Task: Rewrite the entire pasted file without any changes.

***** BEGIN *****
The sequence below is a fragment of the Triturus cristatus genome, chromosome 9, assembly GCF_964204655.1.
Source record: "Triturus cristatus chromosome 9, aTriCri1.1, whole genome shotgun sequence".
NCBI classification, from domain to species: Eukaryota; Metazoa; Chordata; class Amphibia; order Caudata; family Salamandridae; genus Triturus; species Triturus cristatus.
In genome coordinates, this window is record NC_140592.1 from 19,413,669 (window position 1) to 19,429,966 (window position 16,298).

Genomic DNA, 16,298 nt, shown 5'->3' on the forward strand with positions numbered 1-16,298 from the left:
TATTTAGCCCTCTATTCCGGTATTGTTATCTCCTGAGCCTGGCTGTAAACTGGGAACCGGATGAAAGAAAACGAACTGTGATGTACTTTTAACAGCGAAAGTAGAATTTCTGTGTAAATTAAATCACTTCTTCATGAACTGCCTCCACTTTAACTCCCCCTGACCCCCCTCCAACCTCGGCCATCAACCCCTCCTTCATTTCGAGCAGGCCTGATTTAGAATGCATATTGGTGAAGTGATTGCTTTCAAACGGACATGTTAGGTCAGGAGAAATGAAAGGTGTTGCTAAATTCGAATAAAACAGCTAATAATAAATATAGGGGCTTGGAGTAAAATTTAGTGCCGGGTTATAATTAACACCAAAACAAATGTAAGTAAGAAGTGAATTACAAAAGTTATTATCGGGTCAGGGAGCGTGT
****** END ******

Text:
The sequence below is a fragment of the Triturus cristatus genome, chromosome 9, assembly GCF_964204655.1.
Source record: "Triturus cristatus chromosome 9, aTriCri1.1, whole genome shotgun sequence".
NCBI classification, from domain to species: Eukaryota; Metazoa; Chordata; class Amphibia; order Caudata; family Salamandridae; genus Triturus; species Triturus cristatus.
In genome coordinates, this window is record NC_140592.1 from 19,413,669 (window position 1) to 19,429,966 (window position 16,298).

Genomic DNA, 16,298 nt, shown 5'->3' on the forward strand with positions numbered 1-16,298 from the left:
TATTTAGCCCTCTATTCCGGTATTGTTATCTCCTGAGCCTGGCTGTAAACTGGGAACCGGATGAAAGAAAACGAACTGTGATGTACTTTTAACAGCGAAAGTAGAATTTCTGTGTAAATTAAATCACTTCTTCATGAACTGCCTCCACTTTAACTCCCCCTGACCCCCCTCCAACCTCGGCCATCAACCCCTCCTTCATTTCGAGCAGGCCTGATTTAGAATGCATATTGGTGAAGTGATTGCTTTCAAACGGACATGTTAGGTCAGGAGAAATGAAAGGTGTTGCTAAATTCGAATAAAACAGCTAATAATAAATATAGGGGCTTGGAGTAAAATTTAGTGCCGGGTTATAATTAACACCAAAACAAATGTAAGTAAGAAGTGAATTACAAAAGTTATTATCGGGTCAGGGAGCGTGT